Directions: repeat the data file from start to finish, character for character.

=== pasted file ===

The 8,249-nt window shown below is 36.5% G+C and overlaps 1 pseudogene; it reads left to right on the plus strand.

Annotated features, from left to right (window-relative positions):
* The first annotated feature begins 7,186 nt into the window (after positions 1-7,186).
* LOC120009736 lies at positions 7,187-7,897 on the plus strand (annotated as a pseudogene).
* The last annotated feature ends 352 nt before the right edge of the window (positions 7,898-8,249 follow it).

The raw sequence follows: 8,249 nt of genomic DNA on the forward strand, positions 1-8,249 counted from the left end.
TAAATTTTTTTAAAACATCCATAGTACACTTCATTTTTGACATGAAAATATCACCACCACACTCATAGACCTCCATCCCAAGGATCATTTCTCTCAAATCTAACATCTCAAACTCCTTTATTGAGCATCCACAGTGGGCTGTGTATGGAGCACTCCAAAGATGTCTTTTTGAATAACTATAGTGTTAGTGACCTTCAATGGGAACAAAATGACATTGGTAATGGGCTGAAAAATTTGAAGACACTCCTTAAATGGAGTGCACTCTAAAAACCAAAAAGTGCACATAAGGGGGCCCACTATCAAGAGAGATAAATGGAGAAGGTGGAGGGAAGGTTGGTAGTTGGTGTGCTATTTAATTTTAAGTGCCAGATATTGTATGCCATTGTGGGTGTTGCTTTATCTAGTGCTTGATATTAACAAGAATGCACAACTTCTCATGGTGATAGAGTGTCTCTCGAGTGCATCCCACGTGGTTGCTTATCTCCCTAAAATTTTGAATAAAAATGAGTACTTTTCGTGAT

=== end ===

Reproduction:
The 8,249-nt window shown below is 36.5% G+C and overlaps 1 pseudogene; it reads left to right on the plus strand.

Annotated features, from left to right (window-relative positions):
* The first annotated feature begins 7,186 nt into the window (after positions 1-7,186).
* LOC120009736 lies at positions 7,187-7,897 on the plus strand (annotated as a pseudogene).
* The last annotated feature ends 352 nt before the right edge of the window (positions 7,898-8,249 follow it).

The raw sequence follows: 8,249 nt of genomic DNA on the forward strand, positions 1-8,249 counted from the left end.
TAAATTTTTTTAAAACATCCATAGTACACTTCATTTTTGACATGAAAATATCACCACCACACTCATAGACCTCCATCCCAAGGATCATTTCTCTCAAATCTAACATCTCAAACTCCTTTATTGAGCATCCACAGTGGGCTGTGTATGGAGCACTCCAAAGATGTCTTTTTGAATAACTATAGTGTTAGTGACCTTCAATGGGAACAAAATGACATTGGTAATGGGCTGAAAAATTTGAAGACACTCCTTAAATGGAGTGCACTCTAAAAACCAAAAAGTGCACATAAGGGGGCCCACTATCAAGAGAGATAAATGGAGAAGGTGGAGGGAAGGTTGGTAGTTGGTGTGCTATTTAATTTTAAGTGCCAGATATTGTATGCCATTGTGGGTGTTGCTTTATCTAGTGCTTGATATTAACAAGAATGCACAACTTCTCATGGTGATAGAGTGTCTCTCGAGTGCATCCCACGTGGTTGCTTATCTCCCTAAAATTTTGAATAAAAATGAGTACTTTTCGTGAT